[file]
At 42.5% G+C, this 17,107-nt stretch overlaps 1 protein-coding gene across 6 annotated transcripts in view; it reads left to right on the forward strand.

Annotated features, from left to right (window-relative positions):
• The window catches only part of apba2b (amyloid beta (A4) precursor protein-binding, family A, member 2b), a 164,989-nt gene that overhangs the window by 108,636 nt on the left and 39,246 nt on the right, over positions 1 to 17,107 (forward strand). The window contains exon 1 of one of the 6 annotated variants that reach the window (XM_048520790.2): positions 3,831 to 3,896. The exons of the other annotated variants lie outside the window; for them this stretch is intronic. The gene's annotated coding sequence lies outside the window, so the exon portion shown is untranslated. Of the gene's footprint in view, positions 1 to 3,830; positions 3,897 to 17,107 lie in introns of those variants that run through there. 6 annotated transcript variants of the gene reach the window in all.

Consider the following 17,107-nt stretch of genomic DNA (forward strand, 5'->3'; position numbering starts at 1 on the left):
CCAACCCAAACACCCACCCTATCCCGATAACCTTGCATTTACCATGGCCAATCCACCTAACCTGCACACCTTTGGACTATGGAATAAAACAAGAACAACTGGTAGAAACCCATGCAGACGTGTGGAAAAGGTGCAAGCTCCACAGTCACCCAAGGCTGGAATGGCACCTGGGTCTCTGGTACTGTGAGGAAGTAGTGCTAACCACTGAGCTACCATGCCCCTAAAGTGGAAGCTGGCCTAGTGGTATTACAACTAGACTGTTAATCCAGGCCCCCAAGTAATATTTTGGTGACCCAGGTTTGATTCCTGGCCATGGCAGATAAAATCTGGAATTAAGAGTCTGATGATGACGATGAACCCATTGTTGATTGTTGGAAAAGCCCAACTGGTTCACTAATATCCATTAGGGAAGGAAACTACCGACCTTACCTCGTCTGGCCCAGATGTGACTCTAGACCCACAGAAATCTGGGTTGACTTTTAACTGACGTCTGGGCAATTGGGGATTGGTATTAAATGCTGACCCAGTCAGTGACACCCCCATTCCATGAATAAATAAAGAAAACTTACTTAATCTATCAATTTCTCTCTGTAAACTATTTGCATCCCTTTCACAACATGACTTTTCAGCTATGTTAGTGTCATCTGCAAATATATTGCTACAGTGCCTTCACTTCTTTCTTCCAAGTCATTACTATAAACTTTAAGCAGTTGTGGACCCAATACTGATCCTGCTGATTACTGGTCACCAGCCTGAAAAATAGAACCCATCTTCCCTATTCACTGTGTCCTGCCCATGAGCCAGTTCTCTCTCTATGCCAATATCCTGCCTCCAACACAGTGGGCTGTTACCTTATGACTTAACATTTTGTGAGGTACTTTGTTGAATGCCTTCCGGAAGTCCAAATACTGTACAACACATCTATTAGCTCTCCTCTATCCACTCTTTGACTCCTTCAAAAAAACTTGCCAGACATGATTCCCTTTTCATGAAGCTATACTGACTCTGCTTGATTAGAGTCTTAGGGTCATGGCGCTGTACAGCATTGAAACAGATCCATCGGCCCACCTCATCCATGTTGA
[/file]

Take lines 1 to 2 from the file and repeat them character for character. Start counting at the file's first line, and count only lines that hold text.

At 42.5% G+C, this 17,107-nt stretch overlaps 1 protein-coding gene across 6 annotated transcripts in view; it reads left to right on the forward strand.

Annotated features, from left to right (window-relative positions):